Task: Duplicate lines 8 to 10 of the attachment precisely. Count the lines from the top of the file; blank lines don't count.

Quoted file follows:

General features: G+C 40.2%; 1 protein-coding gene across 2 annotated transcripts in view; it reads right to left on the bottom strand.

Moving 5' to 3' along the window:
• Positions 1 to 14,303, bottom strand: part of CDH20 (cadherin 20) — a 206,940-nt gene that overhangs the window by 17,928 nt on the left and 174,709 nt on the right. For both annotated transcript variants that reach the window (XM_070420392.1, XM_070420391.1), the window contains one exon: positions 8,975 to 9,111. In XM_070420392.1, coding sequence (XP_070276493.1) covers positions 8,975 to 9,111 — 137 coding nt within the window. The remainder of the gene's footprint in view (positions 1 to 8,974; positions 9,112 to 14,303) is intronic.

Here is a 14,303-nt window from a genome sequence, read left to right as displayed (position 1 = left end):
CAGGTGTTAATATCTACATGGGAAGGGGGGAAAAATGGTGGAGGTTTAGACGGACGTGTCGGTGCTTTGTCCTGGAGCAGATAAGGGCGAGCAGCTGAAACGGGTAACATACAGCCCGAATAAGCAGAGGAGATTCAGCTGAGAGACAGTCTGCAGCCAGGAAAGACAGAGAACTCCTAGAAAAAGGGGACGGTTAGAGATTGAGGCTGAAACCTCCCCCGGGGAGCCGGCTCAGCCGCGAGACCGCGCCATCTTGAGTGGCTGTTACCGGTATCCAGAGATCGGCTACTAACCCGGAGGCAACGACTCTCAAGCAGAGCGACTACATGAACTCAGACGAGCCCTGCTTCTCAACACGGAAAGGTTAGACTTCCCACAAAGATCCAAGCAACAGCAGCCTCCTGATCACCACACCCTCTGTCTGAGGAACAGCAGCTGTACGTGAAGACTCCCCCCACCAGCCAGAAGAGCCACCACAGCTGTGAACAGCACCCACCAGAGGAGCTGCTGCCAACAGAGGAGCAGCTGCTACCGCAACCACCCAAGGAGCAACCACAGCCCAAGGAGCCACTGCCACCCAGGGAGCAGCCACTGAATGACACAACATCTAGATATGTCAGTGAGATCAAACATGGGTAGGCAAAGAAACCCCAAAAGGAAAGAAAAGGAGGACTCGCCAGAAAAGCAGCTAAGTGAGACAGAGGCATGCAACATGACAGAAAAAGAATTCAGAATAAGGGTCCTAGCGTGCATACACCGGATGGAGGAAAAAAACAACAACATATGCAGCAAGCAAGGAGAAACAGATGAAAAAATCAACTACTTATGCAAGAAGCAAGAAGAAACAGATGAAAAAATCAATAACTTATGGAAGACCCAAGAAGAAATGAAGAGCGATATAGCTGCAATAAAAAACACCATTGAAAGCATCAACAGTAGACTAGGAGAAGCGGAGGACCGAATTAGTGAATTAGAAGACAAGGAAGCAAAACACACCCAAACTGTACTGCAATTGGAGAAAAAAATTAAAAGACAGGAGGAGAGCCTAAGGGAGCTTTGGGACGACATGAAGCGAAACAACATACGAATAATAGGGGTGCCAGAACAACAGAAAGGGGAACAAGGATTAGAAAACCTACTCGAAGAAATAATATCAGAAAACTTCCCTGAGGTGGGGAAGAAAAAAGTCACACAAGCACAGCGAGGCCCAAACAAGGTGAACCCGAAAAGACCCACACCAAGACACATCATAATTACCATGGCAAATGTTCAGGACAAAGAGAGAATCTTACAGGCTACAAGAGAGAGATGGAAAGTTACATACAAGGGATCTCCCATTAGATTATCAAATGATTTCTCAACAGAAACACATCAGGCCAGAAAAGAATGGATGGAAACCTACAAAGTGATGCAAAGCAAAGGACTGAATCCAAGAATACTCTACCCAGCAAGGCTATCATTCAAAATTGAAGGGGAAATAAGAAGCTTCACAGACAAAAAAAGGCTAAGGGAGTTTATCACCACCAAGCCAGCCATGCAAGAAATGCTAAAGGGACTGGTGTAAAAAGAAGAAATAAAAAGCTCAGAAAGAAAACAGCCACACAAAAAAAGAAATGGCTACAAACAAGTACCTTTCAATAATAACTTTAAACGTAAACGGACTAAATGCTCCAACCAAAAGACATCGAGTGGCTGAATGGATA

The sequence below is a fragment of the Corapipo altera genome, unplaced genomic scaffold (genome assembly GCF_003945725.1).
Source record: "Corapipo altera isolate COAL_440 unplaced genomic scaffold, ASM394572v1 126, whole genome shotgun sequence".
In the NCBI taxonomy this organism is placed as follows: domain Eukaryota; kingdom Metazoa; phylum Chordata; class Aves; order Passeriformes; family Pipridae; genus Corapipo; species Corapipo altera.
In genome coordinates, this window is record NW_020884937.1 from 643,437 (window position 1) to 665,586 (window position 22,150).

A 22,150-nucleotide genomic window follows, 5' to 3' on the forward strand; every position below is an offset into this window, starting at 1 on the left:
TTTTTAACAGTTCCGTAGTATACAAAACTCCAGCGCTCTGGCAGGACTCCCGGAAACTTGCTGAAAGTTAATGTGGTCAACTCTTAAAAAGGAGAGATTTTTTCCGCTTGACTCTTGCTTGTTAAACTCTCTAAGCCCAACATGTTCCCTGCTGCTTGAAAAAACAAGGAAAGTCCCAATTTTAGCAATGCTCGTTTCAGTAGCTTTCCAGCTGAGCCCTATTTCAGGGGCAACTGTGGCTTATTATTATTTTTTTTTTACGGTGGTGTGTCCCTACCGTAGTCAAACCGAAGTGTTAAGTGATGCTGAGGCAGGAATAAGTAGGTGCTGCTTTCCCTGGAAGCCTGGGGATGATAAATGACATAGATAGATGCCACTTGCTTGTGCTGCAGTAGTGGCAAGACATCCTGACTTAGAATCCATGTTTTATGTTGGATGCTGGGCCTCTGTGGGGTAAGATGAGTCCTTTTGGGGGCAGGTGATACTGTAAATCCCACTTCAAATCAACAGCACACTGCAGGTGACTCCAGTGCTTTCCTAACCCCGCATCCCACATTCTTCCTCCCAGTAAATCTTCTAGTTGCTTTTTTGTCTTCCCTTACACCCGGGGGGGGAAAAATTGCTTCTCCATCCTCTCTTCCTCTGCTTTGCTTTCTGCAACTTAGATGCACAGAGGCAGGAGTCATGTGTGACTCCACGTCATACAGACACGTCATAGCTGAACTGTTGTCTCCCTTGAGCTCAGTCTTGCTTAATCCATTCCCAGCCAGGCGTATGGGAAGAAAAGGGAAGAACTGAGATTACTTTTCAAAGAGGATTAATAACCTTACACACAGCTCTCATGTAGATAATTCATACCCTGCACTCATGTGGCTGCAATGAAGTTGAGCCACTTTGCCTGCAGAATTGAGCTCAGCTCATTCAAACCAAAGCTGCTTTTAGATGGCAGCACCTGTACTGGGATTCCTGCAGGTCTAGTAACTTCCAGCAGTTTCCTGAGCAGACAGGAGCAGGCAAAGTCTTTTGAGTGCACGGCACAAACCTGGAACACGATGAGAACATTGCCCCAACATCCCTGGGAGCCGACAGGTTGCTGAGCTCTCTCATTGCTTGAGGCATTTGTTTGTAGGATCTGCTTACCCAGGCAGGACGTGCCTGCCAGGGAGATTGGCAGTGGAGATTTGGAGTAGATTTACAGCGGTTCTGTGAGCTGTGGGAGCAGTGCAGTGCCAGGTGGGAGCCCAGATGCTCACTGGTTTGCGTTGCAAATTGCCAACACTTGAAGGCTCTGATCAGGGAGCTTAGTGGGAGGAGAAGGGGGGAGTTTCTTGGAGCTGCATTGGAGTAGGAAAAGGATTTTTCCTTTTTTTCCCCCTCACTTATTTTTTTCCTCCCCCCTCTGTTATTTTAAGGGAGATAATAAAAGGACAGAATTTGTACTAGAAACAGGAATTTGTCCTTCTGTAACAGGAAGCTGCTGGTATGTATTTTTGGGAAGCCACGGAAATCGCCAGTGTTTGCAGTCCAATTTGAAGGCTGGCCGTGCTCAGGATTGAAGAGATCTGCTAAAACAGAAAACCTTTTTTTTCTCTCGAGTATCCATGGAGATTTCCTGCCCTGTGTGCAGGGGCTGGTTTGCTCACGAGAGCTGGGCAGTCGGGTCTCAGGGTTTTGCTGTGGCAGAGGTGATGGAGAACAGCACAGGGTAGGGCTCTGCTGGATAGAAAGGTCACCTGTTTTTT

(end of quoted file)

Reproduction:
In the NCBI taxonomy this organism is placed as follows: domain Eukaryota; kingdom Metazoa; phylum Chordata; class Aves; order Passeriformes; family Pipridae; genus Corapipo; species Corapipo altera.
In genome coordinates, this window is record NW_020884937.1 from 643,437 (window position 1) to 665,586 (window position 22,150).

A 22,150-nucleotide genomic window follows, 5' to 3' on the forward strand; every position below is an offset into this window, starting at 1 on the left: